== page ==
Further, a covered employer cannot take “adverse action” against an individual because of an individual’s criminal history without first conducting an “individualized assessment.” The term “adverse action” includes a refusal hire or promote, as well as revocation of a conditional offer of employment or promotion. Thus, the ordinance affects both prospective and current employees. In conducting an individualized assessment, a covered employer must, at minimum, consider:
- The nature and gravity of any offenses in the individual’s criminal history;
- The length of time since the offense and completion of the sentence; and
- The nature and duties of the job for which the individual has applied.
The ordinance expressly permits a covered employer to withdraw a conditional offer of employment for any lawful reason, including the determination that an individual is unsuitable based on an individualized assessment.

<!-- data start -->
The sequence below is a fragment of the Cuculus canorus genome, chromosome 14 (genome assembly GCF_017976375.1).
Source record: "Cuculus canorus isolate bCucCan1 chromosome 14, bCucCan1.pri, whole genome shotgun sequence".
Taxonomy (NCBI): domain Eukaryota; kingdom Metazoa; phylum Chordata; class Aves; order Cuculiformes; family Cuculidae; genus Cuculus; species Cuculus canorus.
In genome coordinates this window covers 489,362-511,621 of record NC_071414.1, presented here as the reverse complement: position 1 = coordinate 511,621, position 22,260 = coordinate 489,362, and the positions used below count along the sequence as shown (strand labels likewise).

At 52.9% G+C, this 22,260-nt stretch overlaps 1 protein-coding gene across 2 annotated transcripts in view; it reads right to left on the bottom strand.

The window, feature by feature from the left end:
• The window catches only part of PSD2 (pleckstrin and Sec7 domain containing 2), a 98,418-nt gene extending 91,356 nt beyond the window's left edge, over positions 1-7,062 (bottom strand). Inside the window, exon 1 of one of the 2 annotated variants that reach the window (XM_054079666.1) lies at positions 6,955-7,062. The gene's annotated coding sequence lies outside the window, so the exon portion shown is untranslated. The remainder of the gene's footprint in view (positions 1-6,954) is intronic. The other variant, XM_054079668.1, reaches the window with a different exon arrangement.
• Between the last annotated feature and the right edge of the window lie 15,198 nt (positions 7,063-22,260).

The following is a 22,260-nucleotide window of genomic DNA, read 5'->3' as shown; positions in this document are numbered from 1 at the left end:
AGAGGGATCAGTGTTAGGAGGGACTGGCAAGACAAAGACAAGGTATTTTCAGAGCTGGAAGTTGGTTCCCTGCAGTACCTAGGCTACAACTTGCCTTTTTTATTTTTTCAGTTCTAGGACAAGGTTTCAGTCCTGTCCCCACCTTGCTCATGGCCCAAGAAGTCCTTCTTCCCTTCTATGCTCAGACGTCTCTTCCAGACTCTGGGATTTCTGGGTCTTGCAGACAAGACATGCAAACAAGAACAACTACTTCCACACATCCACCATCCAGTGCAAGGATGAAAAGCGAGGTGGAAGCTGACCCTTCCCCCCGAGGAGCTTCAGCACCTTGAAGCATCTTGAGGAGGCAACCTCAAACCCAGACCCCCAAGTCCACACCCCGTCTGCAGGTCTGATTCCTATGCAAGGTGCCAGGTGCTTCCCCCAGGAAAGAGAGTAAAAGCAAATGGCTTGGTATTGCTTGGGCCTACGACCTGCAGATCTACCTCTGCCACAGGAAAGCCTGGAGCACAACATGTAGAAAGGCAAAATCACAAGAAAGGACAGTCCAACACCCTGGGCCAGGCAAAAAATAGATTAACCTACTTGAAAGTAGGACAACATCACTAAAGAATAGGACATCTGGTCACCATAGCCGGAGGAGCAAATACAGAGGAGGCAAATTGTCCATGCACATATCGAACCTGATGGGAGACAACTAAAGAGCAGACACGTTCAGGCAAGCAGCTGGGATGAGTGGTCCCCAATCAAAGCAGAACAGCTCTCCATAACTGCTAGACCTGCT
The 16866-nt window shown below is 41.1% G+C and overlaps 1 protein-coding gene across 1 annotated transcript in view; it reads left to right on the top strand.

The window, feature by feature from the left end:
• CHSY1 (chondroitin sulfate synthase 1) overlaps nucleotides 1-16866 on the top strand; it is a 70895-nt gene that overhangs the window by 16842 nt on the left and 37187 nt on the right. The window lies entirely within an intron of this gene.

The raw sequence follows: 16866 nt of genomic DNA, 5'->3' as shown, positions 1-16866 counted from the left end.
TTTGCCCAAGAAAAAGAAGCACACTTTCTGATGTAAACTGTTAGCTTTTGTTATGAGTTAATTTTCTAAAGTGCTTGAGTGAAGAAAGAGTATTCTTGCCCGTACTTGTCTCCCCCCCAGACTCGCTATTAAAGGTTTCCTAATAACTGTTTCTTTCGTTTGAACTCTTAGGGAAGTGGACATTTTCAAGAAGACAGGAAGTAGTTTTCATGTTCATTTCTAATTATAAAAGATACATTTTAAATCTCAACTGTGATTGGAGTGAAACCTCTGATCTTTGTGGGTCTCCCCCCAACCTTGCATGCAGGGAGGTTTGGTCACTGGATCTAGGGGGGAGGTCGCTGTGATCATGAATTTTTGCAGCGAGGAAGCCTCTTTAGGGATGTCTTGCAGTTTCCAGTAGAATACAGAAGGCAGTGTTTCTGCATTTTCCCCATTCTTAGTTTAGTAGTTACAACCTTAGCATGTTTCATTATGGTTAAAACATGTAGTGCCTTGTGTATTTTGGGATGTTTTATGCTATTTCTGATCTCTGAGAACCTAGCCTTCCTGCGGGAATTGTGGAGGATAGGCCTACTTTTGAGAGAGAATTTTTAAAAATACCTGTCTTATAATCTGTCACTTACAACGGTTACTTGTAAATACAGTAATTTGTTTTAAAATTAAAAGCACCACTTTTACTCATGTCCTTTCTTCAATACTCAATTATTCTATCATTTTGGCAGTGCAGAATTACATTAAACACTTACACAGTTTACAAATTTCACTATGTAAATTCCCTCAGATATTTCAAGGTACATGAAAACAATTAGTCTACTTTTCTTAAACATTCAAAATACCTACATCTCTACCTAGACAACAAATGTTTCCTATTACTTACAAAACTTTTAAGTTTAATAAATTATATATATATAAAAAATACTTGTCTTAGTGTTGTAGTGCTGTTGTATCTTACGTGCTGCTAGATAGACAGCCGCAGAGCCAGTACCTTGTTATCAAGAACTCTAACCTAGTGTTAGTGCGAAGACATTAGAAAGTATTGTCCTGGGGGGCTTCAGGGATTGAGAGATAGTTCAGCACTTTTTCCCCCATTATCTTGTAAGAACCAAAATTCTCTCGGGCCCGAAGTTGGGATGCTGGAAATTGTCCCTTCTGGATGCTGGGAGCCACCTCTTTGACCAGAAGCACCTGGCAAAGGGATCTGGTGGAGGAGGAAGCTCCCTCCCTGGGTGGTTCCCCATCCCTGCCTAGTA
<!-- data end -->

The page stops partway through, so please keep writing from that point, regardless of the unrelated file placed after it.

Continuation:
In sum, private employers in Austin:
- May no longer solicit or consider criminal history information about a job applicant until after a conditional offer of employment;
- May not take adverse action against an applicant or current employee until completing an individualized assessment and the employer determines that the individual is unsuitable for the job; and
- Must advise applicants of any adverse action, in writing, based on the consideration of the individual’s criminal background.
What are the risks?
The ordinance does not provide workers with a private right of action against a prospective employer. Instead, potential claimants may file a complaint with the Equal Employment Opportunity Commission/Fair Housing Office (EEOC) within 90 days of their receipt of knowledge of an alleged violation (but in no circumstance, later than one year after the alleged violation).
The EEOC may impose civil penalties of up to $500 against employers for each violation of the ordinance. For first-time violations, an employer is entitled to a warning if the employer attends a training session about compliance with the ordinance.
However, civil penalties will not be imposed for violations prior to April 4, 2017 (one year after the effective date of the ordinance). Violations that occur during the first year will result in a written notice from the EEOC to the employer, which informs the employer that a civil penalty may be enforced for any violations that occur after the first anniversary.
What should we do?